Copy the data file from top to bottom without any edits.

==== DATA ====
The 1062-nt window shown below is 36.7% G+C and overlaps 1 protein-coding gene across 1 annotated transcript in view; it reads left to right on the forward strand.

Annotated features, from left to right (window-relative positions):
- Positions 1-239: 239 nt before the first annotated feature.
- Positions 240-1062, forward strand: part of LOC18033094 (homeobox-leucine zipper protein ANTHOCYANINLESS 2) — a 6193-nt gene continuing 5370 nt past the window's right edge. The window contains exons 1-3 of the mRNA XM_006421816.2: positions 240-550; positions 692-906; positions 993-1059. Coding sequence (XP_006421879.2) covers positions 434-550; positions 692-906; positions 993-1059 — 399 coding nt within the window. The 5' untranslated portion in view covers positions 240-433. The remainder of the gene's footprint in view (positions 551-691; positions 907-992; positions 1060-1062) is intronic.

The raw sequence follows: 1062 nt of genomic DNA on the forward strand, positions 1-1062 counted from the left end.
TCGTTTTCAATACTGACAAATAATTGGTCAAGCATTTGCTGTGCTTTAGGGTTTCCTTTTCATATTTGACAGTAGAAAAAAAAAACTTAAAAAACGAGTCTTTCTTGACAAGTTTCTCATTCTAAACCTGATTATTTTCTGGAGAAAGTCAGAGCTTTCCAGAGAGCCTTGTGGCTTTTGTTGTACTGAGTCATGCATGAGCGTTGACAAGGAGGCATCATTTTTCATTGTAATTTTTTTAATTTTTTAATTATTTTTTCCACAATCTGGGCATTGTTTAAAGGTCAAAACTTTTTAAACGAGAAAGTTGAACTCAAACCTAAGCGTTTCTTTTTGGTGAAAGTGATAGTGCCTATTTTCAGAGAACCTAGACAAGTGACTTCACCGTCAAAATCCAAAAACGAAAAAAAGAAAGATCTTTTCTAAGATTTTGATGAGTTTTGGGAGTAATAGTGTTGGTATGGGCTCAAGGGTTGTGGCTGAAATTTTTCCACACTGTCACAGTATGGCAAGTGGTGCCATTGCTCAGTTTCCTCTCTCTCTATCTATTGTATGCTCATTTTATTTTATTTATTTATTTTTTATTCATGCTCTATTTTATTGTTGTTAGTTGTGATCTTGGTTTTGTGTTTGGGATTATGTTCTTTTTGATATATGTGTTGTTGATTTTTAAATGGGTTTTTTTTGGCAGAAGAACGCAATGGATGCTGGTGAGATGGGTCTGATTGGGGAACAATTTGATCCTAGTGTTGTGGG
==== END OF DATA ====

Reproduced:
The 1062-nt window shown below is 36.7% G+C and overlaps 1 protein-coding gene across 1 annotated transcript in view; it reads left to right on the forward strand.

Annotated features, from left to right (window-relative positions):
- Positions 1-239: 239 nt before the first annotated feature.
- Positions 240-1062, forward strand: part of LOC18033094 (homeobox-leucine zipper protein ANTHOCYANINLESS 2) — a 6193-nt gene continuing 5370 nt past the window's right edge. The window contains exons 1-3 of the mRNA XM_006421816.2: positions 240-550; positions 692-906; positions 993-1059. Coding sequence (XP_006421879.2) covers positions 434-550; positions 692-906; positions 993-1059 — 399 coding nt within the window. The 5' untranslated portion in view covers positions 240-433. The remainder of the gene's footprint in view (positions 551-691; positions 907-992; positions 1060-1062) is intronic.

The raw sequence follows: 1062 nt of genomic DNA on the forward strand, positions 1-1062 counted from the left end.
TCGTTTTCAATACTGACAAATAATTGGTCAAGCATTTGCTGTGCTTTAGGGTTTCCTTTTCATATTTGACAGTAGAAAAAAAAAACTTAAAAAACGAGTCTTTCTTGACAAGTTTCTCATTCTAAACCTGATTATTTTCTGGAGAAAGTCAGAGCTTTCCAGAGAGCCTTGTGGCTTTTGTTGTACTGAGTCATGCATGAGCGTTGACAAGGAGGCATCATTTTTCATTGTAATTTTTTTAATTTTTTAATTATTTTTTCCACAATCTGGGCATTGTTTAAAGGTCAAAACTTTTTAAACGAGAAAGTTGAACTCAAACCTAAGCGTTTCTTTTTGGTGAAAGTGATAGTGCCTATTTTCAGAGAACCTAGACAAGTGACTTCACCGTCAAAATCCAAAAACGAAAAAAAGAAAGATCTTTTCTAAGATTTTGATGAGTTTTGGGAGTAATAGTGTTGGTATGGGCTCAAGGGTTGTGGCTGAAATTTTTCCACACTGTCACAGTATGGCAAGTGGTGCCATTGCTCAGTTTCCTCTCTCTCTATCTATTGTATGCTCATTTTATTTTATTTATTTATTTTTTATTCATGCTCTATTTTATTGTTGTTAGTTGTGATCTTGGTTTTGTGTTTGGGATTATGTTCTTTTTGATATATGTGTTGTTGATTTTTAAATGGGTTTTTTTTGGCAGAAGAACGCAATGGATGCTGGTGAGATGGGTCTGATTGGGGAACAATTTGATCCTAGTGTTGTGGG